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by developing missiles that exceeded the range of the limits of the treaty. and yet, you hear nothing in the administration, hardly anything about that. so, my point is that this is part of a larger piece. it's not just what we do have to start but also if you let the violations of the treaty go forward without any protest that is just one more signal that the uniteunited states isn't serious about the relationship. >> interesting question. i guess i support start, but rather than getting into a prolonged discussion on that, all of the planes are valid i would agree. i would simply say it's an example of the kind of thing that we should begin to put in play. whether i agree on that particular point, there should be a message to president putin now that your next step is crucial. so far we are sort of teeing up ideas for the next step is wrong. some big stuff is going to start
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to happen in response and i will leave it at that. >> one other question. if the focus has all been on the russian reaction and what's lost is the conversation that we are having the week before just the future of ukraine itself, and regardless of whether putin moves forward or not in the economic freedom which is online, and if you look at their score in this remarkable uptake it would say things are getting better. but you kind of have to read the whole page. one of the things you find is there are a hundred 55th in the world. and they are 42nd in the region. so, here is a large country with all kinds of resources and prosperity z. they are one of the poorest performers and then when you actually read about what is holding the score back it is basically political interference in the country and rampant corruption.
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corruption. so these are serious structural problems, and so now we have the crimea invasion on top of that, but any thoughts about how this country begins to write itself and move forward? in the midst of this confrontation? >> once again, i believe you look at ukraine, you look at its economy credits the largest share of any economy in the world, and the initial motivation for the protest begins to question last year of a closer relationship between ukraine and the european union and it comes down to the question of wealth ukraine moved to the west which will require the types of economic reforms that can address corruption and after us the state of the managed economy or will it move into the russian and putin dominated influence and if the latter happens, you don't see the proper reforms that ukraine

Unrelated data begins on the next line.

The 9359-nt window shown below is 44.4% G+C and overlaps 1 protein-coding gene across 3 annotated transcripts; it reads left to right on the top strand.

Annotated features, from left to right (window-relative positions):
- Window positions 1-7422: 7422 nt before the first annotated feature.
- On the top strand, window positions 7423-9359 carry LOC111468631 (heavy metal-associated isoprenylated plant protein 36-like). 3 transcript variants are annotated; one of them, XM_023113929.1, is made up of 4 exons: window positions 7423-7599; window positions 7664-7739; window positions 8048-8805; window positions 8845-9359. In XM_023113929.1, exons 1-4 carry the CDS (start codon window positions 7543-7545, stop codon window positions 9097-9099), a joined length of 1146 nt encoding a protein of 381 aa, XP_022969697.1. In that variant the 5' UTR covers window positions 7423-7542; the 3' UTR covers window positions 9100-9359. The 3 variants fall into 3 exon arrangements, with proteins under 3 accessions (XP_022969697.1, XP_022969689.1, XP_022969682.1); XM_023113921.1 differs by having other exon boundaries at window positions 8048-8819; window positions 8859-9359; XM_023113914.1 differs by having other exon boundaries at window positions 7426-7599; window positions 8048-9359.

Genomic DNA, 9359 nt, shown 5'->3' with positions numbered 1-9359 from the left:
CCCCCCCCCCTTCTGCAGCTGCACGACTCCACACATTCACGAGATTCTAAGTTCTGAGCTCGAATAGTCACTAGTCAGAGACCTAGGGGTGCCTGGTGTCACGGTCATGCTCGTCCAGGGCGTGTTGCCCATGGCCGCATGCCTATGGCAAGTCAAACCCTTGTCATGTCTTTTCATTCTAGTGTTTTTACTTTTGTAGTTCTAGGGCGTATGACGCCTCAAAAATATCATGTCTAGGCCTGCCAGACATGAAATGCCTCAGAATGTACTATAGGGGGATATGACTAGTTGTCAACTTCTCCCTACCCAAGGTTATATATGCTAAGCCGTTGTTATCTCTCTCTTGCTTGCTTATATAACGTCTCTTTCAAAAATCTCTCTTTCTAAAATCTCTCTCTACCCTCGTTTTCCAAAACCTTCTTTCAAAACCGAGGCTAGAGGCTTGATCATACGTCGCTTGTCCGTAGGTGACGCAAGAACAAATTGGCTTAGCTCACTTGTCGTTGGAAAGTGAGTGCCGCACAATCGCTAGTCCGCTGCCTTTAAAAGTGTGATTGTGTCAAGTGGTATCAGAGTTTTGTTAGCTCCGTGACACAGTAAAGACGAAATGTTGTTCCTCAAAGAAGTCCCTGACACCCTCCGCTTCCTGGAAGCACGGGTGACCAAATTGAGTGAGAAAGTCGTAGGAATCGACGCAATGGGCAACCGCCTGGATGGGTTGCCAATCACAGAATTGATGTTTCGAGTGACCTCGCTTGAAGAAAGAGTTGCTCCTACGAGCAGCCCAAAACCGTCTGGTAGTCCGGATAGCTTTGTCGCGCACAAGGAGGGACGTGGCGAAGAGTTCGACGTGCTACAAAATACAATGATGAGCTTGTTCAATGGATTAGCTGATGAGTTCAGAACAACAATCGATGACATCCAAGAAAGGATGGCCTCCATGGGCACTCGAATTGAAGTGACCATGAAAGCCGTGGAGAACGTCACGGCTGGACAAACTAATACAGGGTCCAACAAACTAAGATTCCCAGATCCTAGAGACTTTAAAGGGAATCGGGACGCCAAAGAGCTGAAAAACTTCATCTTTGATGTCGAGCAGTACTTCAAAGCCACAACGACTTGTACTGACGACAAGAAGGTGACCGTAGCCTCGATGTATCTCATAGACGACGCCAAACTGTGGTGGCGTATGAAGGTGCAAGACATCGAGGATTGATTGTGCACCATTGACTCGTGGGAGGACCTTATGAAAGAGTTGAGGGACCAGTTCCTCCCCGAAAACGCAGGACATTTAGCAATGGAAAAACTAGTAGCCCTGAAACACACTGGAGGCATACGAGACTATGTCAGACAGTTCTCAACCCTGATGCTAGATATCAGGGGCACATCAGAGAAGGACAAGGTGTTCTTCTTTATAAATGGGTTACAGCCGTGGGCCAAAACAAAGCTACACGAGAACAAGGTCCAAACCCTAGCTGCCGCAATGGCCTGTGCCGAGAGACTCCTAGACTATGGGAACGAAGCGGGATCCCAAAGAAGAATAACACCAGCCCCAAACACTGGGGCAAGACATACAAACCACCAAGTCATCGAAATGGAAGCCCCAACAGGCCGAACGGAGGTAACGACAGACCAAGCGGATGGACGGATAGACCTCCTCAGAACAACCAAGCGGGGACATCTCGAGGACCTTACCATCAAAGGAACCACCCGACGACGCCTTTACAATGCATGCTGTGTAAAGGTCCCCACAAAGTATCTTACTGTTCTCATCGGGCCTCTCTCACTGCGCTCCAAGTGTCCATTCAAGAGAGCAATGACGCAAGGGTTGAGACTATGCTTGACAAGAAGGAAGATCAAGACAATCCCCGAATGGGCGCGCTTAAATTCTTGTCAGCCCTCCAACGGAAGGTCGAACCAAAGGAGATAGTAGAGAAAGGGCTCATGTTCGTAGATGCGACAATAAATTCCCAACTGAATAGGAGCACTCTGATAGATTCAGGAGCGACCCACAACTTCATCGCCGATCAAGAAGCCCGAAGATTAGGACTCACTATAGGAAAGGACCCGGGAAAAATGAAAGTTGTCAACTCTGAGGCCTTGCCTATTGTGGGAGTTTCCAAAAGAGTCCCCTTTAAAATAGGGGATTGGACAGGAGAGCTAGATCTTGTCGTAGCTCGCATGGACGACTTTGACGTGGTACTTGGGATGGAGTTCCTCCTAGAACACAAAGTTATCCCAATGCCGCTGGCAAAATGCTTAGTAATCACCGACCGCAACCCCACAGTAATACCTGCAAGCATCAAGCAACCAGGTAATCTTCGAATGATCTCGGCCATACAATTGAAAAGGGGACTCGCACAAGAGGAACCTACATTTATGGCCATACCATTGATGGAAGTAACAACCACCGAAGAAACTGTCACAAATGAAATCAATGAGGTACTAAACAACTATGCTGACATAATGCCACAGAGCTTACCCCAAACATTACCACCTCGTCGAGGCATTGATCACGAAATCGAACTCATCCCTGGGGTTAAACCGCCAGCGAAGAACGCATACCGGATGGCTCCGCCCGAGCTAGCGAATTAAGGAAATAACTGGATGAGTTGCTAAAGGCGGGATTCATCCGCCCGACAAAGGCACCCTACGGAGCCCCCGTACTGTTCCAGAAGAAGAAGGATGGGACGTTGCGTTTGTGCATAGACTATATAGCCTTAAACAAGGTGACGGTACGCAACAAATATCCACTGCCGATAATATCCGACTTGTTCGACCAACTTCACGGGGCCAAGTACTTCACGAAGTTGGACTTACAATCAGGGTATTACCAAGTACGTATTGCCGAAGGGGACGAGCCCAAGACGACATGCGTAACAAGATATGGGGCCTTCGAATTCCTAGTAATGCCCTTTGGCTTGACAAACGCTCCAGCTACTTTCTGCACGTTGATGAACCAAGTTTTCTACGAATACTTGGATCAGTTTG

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ultimately needs. so that is the key question that is being addressed. >> when the crisis explored i felt like i have seen this movie before. the revolution had the same players and the same figures and you have the same corruption in the problems in the economy back then that you have now. so after the years of the revolution not much has changed and until ukraine figures out how to get its economy under control and figure out that the oligarch control is basically just making the economy the private property of just a few individuals, they are not going to be able to get out of the spiral of the international crisis that they find themselves in. and i fear that what's going to
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happen is the same thing all over again. is that some of the people that the oligarchs are worried about in ukraine are worried about their own private wealth. and they may even be sending some people to moscow to try to get some kind of degree that mat maybe great news as far as a crisis is concerned, but that would only mean that you are freezing about corruption in the economy. and therefore, we very well could be seeing this kind of crisis continued again in the future. >> i would simply offer that first of all i'm glad that you are underscoring this point because a good friend of mine, the former ambassador to poland wrote a good piece on the foreign-policy.com where he pointed out at the end of the war a sized the country's more or less and have about the same per capita gdp. i think that ukraine was actually slightly ahead at that point and now poland is three times richer per person. so to just underscore the
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gravity of this stagnation has been ongoing in ukraine for so long. i don't have a good answer on how to fix it, but i would use this argument has one more tool against putin and he tries to claim yanukovych is the legitimate president of ukraine. by some legalistic interpretation, short you could force that argument down peoples throats. but the point is that yanukovych had lost his legitimacy because of economic mismanagement. what we need now is to create a process that is inclusive enough that russians feel a part of it and serious enough that all of the ukrainians can feel like they have a greater hope in whatever political system is created in the next round of elections, and i don't know how that's supposed to happen, but that is to combine the project we should be working with all ukrainians including ethnic russian ukrainians and with putin. and we should dramatize that it wasn't acceptable putting yanukovych back for the reasons you mentioned including the economic one.